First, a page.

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UBC Theses and Dissertations

Effects of the infection prevention and control measures on the mental health of healthcare workers in Canada Huang, Yike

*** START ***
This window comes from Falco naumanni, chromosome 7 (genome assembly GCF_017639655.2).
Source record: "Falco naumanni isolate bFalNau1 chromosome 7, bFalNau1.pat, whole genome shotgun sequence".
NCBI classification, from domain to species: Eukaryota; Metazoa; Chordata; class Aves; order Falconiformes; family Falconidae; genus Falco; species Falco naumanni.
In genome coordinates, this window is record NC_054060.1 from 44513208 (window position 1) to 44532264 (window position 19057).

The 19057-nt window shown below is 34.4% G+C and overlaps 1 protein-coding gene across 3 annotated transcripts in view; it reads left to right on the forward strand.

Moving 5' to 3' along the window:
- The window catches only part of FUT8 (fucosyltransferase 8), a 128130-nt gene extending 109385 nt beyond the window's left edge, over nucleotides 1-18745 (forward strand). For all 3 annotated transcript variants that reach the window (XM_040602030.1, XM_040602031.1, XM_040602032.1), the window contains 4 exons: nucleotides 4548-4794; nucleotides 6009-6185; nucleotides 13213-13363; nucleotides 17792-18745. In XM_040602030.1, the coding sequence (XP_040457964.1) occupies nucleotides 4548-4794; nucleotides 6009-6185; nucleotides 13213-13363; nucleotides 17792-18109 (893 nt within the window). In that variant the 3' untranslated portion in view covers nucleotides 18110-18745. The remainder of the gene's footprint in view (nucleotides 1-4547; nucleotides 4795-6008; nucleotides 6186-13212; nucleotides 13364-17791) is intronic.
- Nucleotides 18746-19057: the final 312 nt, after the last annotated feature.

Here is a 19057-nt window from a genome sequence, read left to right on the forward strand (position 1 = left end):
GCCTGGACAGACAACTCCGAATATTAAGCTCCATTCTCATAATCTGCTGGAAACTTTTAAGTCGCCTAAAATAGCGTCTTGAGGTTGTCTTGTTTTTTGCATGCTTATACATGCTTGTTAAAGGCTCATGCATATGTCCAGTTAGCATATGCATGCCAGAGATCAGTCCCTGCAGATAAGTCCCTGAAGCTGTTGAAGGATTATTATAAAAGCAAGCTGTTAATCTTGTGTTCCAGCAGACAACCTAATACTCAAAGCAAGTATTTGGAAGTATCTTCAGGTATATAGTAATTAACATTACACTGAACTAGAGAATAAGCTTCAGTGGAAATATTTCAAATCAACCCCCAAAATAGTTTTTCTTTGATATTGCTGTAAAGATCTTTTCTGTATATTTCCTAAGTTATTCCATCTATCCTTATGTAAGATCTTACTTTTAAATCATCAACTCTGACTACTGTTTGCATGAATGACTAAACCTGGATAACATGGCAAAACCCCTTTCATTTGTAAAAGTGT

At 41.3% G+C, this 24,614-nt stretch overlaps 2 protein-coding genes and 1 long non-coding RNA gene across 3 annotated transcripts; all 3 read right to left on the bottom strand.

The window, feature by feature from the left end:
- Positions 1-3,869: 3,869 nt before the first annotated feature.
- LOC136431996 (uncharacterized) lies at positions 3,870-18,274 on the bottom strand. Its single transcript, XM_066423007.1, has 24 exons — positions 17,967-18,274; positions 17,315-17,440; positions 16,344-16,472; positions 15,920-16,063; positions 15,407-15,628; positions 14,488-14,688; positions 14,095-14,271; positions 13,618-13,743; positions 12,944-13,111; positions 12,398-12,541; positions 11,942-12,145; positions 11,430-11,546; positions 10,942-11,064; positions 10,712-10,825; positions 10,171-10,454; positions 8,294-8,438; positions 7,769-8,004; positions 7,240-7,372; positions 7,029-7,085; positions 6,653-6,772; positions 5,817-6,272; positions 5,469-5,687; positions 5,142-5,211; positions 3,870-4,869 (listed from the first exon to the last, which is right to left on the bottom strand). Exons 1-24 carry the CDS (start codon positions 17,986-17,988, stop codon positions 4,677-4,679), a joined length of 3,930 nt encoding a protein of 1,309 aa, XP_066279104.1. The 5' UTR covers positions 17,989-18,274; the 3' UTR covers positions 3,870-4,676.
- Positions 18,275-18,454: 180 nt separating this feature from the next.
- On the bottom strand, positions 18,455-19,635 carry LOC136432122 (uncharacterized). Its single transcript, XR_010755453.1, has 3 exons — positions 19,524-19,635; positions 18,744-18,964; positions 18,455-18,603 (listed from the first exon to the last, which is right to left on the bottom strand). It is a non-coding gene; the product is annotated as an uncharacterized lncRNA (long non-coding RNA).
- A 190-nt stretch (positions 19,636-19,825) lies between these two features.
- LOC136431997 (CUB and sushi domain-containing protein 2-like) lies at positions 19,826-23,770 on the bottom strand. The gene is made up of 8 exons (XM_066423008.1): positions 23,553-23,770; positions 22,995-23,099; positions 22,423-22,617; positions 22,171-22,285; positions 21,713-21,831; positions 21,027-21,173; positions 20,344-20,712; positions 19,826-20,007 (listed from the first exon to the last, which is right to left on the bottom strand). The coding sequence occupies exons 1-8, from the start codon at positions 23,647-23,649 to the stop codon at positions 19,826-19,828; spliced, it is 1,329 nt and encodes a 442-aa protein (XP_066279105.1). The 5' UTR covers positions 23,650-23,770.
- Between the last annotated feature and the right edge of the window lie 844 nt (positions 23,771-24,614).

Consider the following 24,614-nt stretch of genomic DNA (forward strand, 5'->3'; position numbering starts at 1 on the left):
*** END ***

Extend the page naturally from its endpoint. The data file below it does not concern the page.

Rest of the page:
BACKGROUND: Healthcare workers (HCWs) are vulnerable to infection and emotional distress when providing treatment during a pandemic. The safety of healthcare workers (HCWs) is of the utmost significance. The pandemic of COVID-19 has significantly altered the global workplace environment and healthcare work routines. Appropriate infection prevention and control (IPC) methods and sufficient personal protective equipment (PPE) may increase HCWs’ mental well-being. In contrast, insufficient IPC practices and PPE supply at the workplace may result in negative psychological consequences. OBJECTIVE: The purpose of the proposed study was to clarify the psychological impacts of IPC methods during the pervasiveness of COVID-19 on healthcare workers across Canada and examine the relationship between PPE and the impact on the mental health of HCWs. METHODS: From November 2020 to December 2020, a web-based survey published by Statistics Canada was conducted to collect data from approximately 18,000 healthcare workers in 34 sites across Canada. A cross-sectional study targeting nationwide healthcare workers in Canada was conducted based on the national survey above. Bivariable analyses examined the association between mental health outcomes and exposure variables among healthcare workers, while regression analyses measured the strength of associations. RESULTS: HCWs that reported having more than three inadequate PPE items from their workplace were more likely to report fair or poor perceived mental health (OR 2.39, 95% CI 1.79, 3.19; P<0.001), somewhat or much worse now compared to before the pandemic (OR 2.16, 95% CI 1.48, 3.19; P< 0.001) and quite a bit or extremely stress (OR 2.47, 95% CI 1.18, 6.42; P= 0.05). HCWs having “masks for patients” introduced were less likely to report worse mental health compared to before the pandemic (OR 0.81, 95% CI 0.74,0.90; P< 0.001) and HCWs having “masks for patients” introduced were less likely to report stress (OR 0.69, 95% CI 0.50, 0.93; P= 0.02). CONCLUSION: COVID-19 infection prevention and control measures and personal protective equipment supply can significantly impact healthcare workers' mental health. As the pandemic continues, healthcare institutions and organizations should recognize the significance of providing HCWs with appropriate IPC measures and adequate PPE.

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